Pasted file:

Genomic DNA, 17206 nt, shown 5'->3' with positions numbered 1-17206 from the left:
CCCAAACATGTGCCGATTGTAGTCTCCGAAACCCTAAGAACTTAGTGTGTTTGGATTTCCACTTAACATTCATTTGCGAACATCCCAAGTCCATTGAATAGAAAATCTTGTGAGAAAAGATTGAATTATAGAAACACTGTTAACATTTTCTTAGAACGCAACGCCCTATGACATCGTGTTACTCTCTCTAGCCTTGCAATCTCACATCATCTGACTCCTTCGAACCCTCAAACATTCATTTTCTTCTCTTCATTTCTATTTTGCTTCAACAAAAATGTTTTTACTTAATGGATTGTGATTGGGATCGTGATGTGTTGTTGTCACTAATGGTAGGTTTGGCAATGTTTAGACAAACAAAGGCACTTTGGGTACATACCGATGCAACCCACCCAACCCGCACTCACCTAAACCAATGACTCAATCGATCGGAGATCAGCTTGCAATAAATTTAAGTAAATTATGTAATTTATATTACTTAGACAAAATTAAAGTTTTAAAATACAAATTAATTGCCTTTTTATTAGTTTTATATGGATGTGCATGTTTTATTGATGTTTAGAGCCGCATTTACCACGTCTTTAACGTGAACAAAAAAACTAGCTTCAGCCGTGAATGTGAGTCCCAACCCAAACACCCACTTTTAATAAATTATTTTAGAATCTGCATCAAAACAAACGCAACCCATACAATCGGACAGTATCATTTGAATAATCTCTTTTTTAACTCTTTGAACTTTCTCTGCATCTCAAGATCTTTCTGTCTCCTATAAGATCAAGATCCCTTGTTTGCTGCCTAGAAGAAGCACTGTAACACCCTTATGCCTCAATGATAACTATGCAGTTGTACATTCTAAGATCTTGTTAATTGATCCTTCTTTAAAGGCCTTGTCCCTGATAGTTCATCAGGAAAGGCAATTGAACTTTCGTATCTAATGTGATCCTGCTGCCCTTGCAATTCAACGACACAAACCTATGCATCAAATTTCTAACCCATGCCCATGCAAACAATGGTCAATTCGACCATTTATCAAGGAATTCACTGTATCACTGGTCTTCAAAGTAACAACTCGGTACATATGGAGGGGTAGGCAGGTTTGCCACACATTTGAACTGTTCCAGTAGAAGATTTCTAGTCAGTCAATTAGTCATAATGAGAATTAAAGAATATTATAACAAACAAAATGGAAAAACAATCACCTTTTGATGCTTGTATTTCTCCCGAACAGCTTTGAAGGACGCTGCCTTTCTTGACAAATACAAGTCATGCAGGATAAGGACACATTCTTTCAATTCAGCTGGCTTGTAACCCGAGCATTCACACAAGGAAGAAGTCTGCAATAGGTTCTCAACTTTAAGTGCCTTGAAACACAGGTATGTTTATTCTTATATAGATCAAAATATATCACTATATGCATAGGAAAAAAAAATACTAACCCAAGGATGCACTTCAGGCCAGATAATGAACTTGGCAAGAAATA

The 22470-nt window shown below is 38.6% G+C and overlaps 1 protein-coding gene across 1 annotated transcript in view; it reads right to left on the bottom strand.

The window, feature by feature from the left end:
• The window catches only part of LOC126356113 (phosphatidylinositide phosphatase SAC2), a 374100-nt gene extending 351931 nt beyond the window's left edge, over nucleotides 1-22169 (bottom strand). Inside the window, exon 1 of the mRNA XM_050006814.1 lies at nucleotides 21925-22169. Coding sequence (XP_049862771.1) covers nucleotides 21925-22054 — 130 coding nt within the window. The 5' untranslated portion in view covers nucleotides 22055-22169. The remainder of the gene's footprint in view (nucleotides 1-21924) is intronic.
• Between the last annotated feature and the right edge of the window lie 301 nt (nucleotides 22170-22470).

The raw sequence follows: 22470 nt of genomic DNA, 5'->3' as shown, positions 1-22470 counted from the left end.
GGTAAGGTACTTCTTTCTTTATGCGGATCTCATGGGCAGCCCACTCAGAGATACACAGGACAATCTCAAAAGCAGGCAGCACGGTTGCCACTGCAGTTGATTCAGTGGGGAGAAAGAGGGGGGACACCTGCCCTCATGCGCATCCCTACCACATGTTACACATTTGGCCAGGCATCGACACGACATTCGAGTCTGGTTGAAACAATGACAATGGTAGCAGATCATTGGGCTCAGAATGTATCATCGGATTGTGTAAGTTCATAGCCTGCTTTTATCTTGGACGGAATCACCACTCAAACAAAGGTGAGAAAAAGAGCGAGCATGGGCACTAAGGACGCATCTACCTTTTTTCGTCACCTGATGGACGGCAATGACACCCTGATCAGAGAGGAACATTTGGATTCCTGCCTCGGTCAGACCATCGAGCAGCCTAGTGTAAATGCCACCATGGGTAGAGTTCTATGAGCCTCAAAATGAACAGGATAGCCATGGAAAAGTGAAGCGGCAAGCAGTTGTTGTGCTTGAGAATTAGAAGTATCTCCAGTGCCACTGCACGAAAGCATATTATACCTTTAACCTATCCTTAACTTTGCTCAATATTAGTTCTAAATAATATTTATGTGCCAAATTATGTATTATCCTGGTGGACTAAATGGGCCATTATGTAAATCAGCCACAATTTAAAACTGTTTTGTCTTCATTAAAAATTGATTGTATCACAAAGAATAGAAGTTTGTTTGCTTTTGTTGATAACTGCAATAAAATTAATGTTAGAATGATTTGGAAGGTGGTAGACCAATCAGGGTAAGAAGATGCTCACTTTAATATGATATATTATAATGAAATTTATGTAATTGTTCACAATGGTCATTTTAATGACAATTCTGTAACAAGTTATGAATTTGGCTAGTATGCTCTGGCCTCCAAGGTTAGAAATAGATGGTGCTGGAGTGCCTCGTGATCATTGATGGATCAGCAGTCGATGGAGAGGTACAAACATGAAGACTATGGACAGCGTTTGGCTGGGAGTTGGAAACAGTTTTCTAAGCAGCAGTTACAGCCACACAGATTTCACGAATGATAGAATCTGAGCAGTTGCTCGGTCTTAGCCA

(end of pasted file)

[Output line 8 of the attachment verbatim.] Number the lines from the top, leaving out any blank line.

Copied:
GGTAAGGTACTTCTTTCTTTATGCGGATCTCATGGGCAGCCCACTCAGAGATACACAGGACAATCTCAAAAGCAGGCAGCACGGTTGCCACTGCAGTTGATTCAGTGGGGAGAAAGAGGGGGGACACCTGCCCTCATGCGCATCCCTACCACATGTTACACATTTGGCCAGGCATCGACACGACATTCGAGTCTGGTTGAAACAATGACAATGGTAGCAGATCATTGGGCTCAGAATGTATCATCGGATTGTGTAAGTTCATAGCCTGCTTTTATCTTGGACGGAATCACCACTCAAACAAAGGTGAGAAAAAGAGCGAGCATGGGCACTAAGGACGCATCTACCTTTTTTCGTCACCTGATGGACGGCAATGACACCCTGATCAGAGAGGAACATTTGGATTCCTGCCTCGGTCAGACCATCGAGCAGCCTAGTGTAAATGCCACCATGGGTAGAGTTCTATGAGCCTCAAAATGAACAGGATAGCCATGGAAAAGTGAAGCGGCAAGCAGTTGTTGTGCTTGAGAATTAGAAGTATCTCCAGTGCCACTGCACGAAAGCATATTATACCTTTAACCTATCCTTAACTTTGCTCAATATTAGTTCTAAATAATATTTATGTGCCAAATTATGTATTATCCTGGTGGACTAAATGGGCCATTATGTAAATCAGCCACAATTTAAAACTGTTTTGTCTTCATTAAAAATTGATTGTATCACAAAGAATAGAAGTTTGTTTGCTTTTGTTGATAACTGCAATAAAATTAATGTTAGAATGATTTGGAAGGTGGTAGACCAATCAGGGTAAGAAGATGCTCACTTTAATATGATATATTATAATGAAATTTATGTAATTGTTCACAATGGTCATTTTAATGACAATTCTGTAACAAGTTATGAATTTGGCTAGTATGCTCTGGCCTCCAAGGTTAGAAATAGATGGTGCTGGAGTGCCTCGTGATCATTGATGGATCAGCAGTCGATGGAGAGGTACAAACATGAAGACTATGGACAGCGTTTGGCTGGGAGTTGGAAACAGTTTTCTAAGCAGCAGTTACAGCCACACAGATTTCACGAATGATAGAATCTGAGCAGTTGCTCGGTCTTAGCCA